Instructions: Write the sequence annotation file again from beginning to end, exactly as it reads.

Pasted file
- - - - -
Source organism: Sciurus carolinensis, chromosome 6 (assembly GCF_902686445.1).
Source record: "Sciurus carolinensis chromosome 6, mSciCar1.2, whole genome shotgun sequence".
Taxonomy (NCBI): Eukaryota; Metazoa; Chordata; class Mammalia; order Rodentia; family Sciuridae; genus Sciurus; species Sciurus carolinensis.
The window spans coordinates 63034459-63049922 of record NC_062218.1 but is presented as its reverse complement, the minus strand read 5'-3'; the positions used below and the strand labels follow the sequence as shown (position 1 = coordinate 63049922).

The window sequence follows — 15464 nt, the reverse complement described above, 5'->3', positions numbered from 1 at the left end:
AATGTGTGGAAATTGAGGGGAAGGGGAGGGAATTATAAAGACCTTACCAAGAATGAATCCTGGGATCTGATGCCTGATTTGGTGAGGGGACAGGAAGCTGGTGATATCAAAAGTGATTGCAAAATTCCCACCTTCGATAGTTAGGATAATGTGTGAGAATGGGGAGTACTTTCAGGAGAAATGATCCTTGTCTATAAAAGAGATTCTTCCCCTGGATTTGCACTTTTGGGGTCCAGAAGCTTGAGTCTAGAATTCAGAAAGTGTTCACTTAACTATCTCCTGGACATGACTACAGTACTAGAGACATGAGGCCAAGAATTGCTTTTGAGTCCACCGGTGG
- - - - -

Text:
Source organism: Sciurus carolinensis, chromosome 6 (assembly GCF_902686445.1).
Source record: "Sciurus carolinensis chromosome 6, mSciCar1.2, whole genome shotgun sequence".
Taxonomy (NCBI): Eukaryota; Metazoa; Chordata; class Mammalia; order Rodentia; family Sciuridae; genus Sciurus; species Sciurus carolinensis.
The window spans coordinates 63034459-63049922 of record NC_062218.1 but is presented as its reverse complement, the minus strand read 5'-3'; the positions used below and the strand labels follow the sequence as shown (position 1 = coordinate 63049922).

The window sequence follows — 15464 nt, the reverse complement described above, 5'->3', positions numbered from 1 at the left end:
AATGTGTGGAAATTGAGGGGAAGGGGAGGGAATTATAAAGACCTTACCAAGAATGAATCCTGGGATCTGATGCCTGATTTGGTGAGGGGACAGGAAGCTGGTGATATCAAAAGTGATTGCAAAATTCCCACCTTCGATAGTTAGGATAATGTGTGAGAATGGGGAGTACTTTCAGGAGAAATGATCCTTGTCTATAAAAGAGATTCTTCCCCTGGATTTGCACTTTTGGGGTCCAGAAGCTTGAGTCTAGAATTCAGAAAGTGTTCACTTAACTATCTCCTGGACATGACTACAGTACTAGAGACATGAGGCCAAGAATTGCTTTTGAGTCCACCGGTGG